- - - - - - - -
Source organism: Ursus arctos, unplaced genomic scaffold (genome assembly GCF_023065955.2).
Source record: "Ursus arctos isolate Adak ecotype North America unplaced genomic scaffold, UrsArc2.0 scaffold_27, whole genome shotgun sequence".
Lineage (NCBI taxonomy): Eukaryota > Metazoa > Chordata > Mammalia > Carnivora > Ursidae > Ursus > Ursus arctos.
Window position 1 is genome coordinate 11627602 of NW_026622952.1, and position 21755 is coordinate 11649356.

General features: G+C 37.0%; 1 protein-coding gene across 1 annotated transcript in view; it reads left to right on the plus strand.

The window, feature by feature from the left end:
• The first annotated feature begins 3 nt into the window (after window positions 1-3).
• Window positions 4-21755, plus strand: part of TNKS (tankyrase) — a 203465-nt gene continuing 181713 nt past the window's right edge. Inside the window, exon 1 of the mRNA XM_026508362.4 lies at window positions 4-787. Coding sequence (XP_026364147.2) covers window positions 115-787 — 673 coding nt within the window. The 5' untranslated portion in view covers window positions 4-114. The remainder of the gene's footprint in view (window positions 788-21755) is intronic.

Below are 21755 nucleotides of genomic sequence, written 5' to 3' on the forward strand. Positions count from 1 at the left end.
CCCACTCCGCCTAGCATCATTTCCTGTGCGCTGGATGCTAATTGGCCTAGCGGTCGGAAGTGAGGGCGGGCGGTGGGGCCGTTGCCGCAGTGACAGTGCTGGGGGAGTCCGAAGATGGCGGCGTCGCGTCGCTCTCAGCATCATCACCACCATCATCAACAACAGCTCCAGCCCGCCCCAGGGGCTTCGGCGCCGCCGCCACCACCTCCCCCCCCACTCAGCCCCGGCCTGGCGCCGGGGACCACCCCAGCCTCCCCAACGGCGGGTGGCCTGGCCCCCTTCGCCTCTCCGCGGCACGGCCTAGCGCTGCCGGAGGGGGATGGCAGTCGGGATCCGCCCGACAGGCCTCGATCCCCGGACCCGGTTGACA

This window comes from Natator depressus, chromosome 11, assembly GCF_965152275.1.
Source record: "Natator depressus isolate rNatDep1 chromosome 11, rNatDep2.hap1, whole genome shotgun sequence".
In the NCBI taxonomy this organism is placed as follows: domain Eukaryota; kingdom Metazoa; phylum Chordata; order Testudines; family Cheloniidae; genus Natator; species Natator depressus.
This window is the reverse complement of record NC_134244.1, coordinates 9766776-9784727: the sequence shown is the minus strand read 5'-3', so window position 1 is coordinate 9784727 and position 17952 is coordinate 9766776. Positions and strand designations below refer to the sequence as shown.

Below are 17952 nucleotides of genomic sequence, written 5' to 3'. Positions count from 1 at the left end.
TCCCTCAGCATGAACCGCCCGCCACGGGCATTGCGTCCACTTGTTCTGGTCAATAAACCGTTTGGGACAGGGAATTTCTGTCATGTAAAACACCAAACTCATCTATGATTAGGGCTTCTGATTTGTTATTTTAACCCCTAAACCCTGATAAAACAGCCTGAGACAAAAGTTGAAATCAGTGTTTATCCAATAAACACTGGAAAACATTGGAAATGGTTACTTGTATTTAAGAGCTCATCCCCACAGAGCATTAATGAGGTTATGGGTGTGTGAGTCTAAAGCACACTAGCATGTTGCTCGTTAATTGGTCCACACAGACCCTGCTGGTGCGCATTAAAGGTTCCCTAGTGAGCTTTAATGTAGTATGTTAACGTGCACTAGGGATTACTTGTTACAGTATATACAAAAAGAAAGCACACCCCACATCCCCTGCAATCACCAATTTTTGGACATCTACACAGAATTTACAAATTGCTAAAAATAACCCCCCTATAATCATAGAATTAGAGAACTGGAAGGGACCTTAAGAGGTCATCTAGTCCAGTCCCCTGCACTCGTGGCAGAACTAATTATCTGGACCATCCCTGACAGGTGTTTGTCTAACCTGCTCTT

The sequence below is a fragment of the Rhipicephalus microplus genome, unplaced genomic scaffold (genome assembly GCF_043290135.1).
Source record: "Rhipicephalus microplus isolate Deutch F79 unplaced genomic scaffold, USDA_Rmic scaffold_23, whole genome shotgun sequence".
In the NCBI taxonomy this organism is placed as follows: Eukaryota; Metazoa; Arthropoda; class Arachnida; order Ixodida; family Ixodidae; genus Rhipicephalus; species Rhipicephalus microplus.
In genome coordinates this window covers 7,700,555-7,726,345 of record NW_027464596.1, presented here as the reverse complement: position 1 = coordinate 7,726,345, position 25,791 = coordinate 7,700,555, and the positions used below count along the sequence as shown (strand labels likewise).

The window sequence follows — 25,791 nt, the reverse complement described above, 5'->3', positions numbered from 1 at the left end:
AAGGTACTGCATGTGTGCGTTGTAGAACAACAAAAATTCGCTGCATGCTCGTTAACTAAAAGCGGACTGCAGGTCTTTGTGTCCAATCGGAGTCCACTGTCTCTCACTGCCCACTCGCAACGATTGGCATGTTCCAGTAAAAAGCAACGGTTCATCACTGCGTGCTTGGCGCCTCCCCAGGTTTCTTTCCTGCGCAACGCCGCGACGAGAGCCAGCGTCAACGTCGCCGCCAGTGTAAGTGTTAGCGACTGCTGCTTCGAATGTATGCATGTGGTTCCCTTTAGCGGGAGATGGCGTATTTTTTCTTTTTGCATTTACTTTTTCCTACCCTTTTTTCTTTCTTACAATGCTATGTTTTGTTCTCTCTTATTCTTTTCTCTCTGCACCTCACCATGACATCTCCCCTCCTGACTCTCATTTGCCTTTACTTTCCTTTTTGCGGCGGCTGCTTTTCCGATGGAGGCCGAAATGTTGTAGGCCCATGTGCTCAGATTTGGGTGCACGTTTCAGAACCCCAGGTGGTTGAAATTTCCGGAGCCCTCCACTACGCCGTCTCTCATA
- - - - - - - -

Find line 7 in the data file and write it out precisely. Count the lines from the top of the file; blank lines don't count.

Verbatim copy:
• The first annotated feature begins 3 nt into the window (after window positions 1-3).